B4’s Colin (CR), Richard (RR) and Edward Rosser (ER) were joined by Tony Haines (TH) and also Sally Addis (SA) of Addis Law to discuss the most productive ways of engaging with local banks and how Oxfordshire’s businesses can learn what they need to do to access finance and what the banks are doing to protect our hard earned cash.
So what do we want to know? Tony’s key concern is that the banks change the lending criteria too frequently.
TH “A number of my clients get so far down the road when applying for finance and then the rules and criteria seem to change. They want to know your affordability and seemingly want as much security as you have to provide to cover loans, especially commercial property loans.”
TH “So that’s the first question we want to ask – what are your criteria for lending and if this changes, why does it change? If we can get the banks to tell us what they’re looking for, then we can educate the business community. This doesn’t need to be confrontational. We are looking to help both sides of the equation work more efficiently. What doesn’t help is when a bank changes the criteria for, seemingly, no justifiable reason and that leaves a sour taste in the mouth. I might be wrong – that’s why we need the banks to give their side of the story.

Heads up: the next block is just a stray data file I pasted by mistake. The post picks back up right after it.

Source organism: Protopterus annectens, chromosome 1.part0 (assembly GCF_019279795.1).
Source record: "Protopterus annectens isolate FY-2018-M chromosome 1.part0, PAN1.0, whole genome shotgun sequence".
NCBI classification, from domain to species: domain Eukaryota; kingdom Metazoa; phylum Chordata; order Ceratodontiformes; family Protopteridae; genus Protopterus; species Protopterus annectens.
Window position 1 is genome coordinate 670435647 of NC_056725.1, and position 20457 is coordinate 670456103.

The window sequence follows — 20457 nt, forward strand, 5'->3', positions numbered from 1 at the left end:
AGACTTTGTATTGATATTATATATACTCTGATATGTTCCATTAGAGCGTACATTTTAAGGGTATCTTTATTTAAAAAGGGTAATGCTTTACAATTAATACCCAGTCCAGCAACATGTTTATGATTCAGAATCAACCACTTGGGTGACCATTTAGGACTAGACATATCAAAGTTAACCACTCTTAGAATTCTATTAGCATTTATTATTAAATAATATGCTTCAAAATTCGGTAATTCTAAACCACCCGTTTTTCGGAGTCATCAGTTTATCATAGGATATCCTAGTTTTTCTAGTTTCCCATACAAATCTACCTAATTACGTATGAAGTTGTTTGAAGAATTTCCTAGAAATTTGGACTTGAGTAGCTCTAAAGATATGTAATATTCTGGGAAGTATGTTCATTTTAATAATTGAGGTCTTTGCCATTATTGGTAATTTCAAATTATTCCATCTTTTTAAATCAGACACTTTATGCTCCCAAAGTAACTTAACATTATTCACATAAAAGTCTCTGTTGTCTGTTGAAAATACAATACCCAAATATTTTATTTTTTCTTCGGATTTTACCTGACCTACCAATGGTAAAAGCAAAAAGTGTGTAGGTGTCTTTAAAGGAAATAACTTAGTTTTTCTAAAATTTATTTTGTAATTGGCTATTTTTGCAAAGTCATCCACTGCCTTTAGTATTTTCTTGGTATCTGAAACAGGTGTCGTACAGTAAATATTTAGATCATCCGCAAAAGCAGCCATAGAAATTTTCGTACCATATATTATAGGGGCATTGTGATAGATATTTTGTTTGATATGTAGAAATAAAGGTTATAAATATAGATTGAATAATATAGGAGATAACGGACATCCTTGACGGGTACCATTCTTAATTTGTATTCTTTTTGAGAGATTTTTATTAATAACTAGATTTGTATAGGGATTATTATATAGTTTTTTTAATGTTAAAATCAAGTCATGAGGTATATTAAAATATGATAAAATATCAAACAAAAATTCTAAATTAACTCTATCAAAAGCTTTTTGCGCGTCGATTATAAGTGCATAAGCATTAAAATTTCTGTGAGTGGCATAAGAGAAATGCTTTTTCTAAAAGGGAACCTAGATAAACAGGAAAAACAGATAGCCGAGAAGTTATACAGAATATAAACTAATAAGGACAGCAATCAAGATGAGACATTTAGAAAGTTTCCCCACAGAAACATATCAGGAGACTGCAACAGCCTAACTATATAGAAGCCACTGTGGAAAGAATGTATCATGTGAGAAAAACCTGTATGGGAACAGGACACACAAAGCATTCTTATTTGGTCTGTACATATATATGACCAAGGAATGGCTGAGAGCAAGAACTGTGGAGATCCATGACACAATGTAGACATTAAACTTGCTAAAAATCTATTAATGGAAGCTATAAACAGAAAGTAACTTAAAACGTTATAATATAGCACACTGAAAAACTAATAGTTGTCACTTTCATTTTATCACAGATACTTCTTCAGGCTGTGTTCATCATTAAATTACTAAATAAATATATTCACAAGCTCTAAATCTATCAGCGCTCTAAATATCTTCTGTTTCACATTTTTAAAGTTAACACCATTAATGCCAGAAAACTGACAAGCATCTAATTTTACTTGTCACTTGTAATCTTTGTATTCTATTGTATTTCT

“Most people think that banks give you an umbrella when the sun is shining and want it back when it’s raining. In the 1980’s you would get 3 or 4 credit card offers from the banks every week – now you don’t get any and we understand that the landscape has changed and banks need to be a lot more careful, but without finance, how are businesses expected to grow?
“The Chancellor yesterday hailed the end of austerity so does that mean lending becomes more relaxed, but still with clear guidelines? It is vital to be able to rely on banks to stick to their lending criteria and not change it half way through negotiations.”
SA “For someone to open a new business account can take three months or even longer. One of the new High Street banks like Metro is working hard to open accounts for customers on the same day and I expect the other high street banks are looking at that and thinking they might need to try to do the same. There are very rigorous controls to go through because of money laundering and that’s understandable, but the lack of efficiency from many high street banks in this area should be something they look at.”
TH “The business community should be told more about these processes so their expectations are managed.”
SA “People are very frustrated with the banks. They do not understand why there is so much bureaucracy – the form filling and box ticking they have to go through. I assume it is the procedures the banks have to go through for anti-money laundering checks.”
TH “Yes but criteria change.”
SA “Do you think it’s an excuse?”